Leafs +/-: Keefe was outcoached, but Bunting is helping with the lineup card
Photo credit:John E. Sokolowski-USA TODAY Sports
By Jon Steitzer7 months ago
After each game this series I’ve tasked myself with finding one positive and one negative takeaway from each game to zero in on. You might be asking yourself, “How is Jon going to find something negative about Game One?” but I assure you that I am black belt pessimist and can get the job done. Still, I feel that starting with some optimism might be the best course of action today.
+: Jarnkrok back on the top line looks like it is an improvement
Maybe I’m reaching by going with the Leafs’ third goal in a 7-3 blowout as the positive, but once Michael Bunting managed to get himself tossed from Game One (a thoughtful tribute to Nazem Kadri) Sheldon Keefe was able to get Jarnkrok back with Matthews and Marner. The fact that they clicked offensively is definitely a plus and we will have to assume that this is a worthwhile move on the other side of the puck as well. Having Jarnkrok-Matthews-Marner as a line that can absolutely be trusted in all situations and provides the Leafs with a line that can excel at home and on the road, a line that will be line matched against and a line that can be line matched with is a huge plus. Quite simply as long as they aren’t tired you can toss them back out on the ice.
Bunting did the Leafs a favour by taking himself out of the equation, although it would still be best if he wasn’t suspended and Toronto could rely on him in a potential third line situation, maybe giving Ryan O’Reilly a shot with him, but I’ll hold off on that for now because we don’t know when we’ll seeing Bunting again.
Bunting’s likely suspension also opens the door for Matthew Knies and again, I’m sure we’d rather see Knies coming in for someone else rather than a 20 goal scorer, the kid is going to get his shot as a result of this and having a bit of an unknown in the lineup rather than bringing in atypical bottom six depth is at least a bit of a reason to be optimistic.
-: Sheldon Keefe dropped the ball and that set the tone for the game
Debating the amount of impact a coach can have on a game is something for another day, but it is safe to say that in the first period especially Sheldon Keefe seemed clueless in his line matching and ignored the fact that the Leafs were at their best all season when they were the team setting the pace, not the ones reacting to other teams.
Let’s start with ice time. Auston Matthews played under 18 minutes last night, even when the game went completely sideways, this is the playoffs and you want to give your best players the opportunity to play their way out of it to set the tone for the next game. It would be one thing if it was just Auston that was getting that treatment but William Nylander had seven minutes through the first two periods and finished the night below 16 minutes. John Tavares had under 15 minutes and if it wasn’t for his near 5 minutes of powerplay time it is anyone’s guess what he would have seen for icetime.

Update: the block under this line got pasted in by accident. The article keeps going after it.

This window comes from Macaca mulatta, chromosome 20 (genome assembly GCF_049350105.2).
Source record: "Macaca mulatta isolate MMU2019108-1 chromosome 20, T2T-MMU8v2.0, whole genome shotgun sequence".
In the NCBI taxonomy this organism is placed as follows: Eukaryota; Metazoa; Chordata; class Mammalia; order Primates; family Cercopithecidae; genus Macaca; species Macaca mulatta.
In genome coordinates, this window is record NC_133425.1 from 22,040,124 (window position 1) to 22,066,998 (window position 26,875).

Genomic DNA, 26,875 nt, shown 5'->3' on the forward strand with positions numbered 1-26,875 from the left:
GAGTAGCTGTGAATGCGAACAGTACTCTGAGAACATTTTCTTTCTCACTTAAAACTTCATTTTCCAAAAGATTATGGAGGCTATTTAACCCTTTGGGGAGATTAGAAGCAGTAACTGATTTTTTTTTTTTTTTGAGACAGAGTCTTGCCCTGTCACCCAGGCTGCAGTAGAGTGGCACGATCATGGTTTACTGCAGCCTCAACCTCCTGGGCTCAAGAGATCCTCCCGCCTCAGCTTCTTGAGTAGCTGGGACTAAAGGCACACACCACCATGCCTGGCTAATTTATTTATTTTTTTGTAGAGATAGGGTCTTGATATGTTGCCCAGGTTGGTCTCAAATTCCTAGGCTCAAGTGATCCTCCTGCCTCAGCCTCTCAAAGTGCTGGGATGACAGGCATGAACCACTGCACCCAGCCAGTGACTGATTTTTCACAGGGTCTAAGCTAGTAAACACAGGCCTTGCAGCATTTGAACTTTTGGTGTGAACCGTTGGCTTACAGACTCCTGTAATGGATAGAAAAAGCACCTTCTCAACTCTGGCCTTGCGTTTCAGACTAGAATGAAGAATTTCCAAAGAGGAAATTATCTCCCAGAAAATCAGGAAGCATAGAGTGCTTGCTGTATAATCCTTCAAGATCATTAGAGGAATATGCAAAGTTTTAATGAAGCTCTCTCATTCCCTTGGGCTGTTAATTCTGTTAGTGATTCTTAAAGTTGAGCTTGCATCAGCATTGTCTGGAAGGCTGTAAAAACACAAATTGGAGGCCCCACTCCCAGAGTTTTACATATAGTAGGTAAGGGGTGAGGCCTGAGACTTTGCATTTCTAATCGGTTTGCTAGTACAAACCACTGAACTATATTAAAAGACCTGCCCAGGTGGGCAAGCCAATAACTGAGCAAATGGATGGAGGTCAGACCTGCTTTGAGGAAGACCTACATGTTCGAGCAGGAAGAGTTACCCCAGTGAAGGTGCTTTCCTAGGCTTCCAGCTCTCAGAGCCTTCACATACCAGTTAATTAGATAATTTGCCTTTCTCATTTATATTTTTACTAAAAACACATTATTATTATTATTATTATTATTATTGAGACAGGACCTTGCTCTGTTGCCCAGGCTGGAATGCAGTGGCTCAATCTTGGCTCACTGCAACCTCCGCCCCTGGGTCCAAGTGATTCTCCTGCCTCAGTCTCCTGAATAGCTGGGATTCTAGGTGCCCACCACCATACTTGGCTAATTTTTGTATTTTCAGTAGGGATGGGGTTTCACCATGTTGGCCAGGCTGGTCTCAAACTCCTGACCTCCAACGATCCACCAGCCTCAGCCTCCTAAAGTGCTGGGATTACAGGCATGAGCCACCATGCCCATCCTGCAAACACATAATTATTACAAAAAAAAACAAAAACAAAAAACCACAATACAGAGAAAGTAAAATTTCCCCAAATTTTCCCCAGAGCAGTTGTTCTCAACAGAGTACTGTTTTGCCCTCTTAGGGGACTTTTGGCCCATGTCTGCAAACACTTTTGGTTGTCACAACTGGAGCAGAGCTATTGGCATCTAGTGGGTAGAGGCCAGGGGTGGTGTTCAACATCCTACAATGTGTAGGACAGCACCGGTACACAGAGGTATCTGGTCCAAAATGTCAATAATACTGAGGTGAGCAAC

Now, all three of those players mentioned aren’t penalty killers and the Leafs were shorthanded 8 times including Bunting’s 5 minute major. That then raises the important point of why are you penalizing yourself twice? Having one player in the box and purposely taking your best players off the ice? Maybe there isn’t a fit for Tavares on the penalty kill, but Nylander has taken shifts on the PK and Matthews is more than capable of adding value there too.
Both Noel Acciari and Alex Kerfoot where utilized more at 5v5 than Tavares or Nylander. I don’t know how you can take that as anything other than poor coaching.
Additionally, you can look at the Leafs start to the game and wonder why Keefe wouldn’t have called a timeout to try and calm his team down. I don’t doubt he said something worthwhile at the intermission as the Leafs at least got a dead cat bounce out at the start of the second period, but the game was lost early and something could have been done to prevent it.
There is also the goal challenge on Perry’s goal that seemed like Keefe was being purposely petulant and threw his team an additional minor penalty to deal with while they were already struggling to kill off a five minute major. You’d hope the coach would be the calming presence or voice of reason in times like that, but it was a clear throwing in the towel moment.
So where do the Leafs go from here with Keefe? They obviously aren’t going to have Spencer Carbery take over, and honestly, while I’m not the biggest fan of Keefe he is clearly not as bad a coach as the game he coached last night.
The reality is the Leafs need to look back at what does work for them in the regular season and try to go back to that model. Add a bit more intensity to it but get the Leafs back to playing their way. Toronto needs to dictate how the game is played and have other teams respond to it and if we see that, Toronto has a fighting chance.
Jon Cooper will outcoach Sheldon Keefe 4 times out of 7 if Toronto tries to complicate things. The simple skill Leafs and putting star players on the ice seems like the safest course of action.
For what it’s worth the Leafs lost 7-3 to the Lightning in last year’s playoffs as well. Toronto responded back with a 4-3 win. Nothing is over.
Recent articles from Jon Steitzer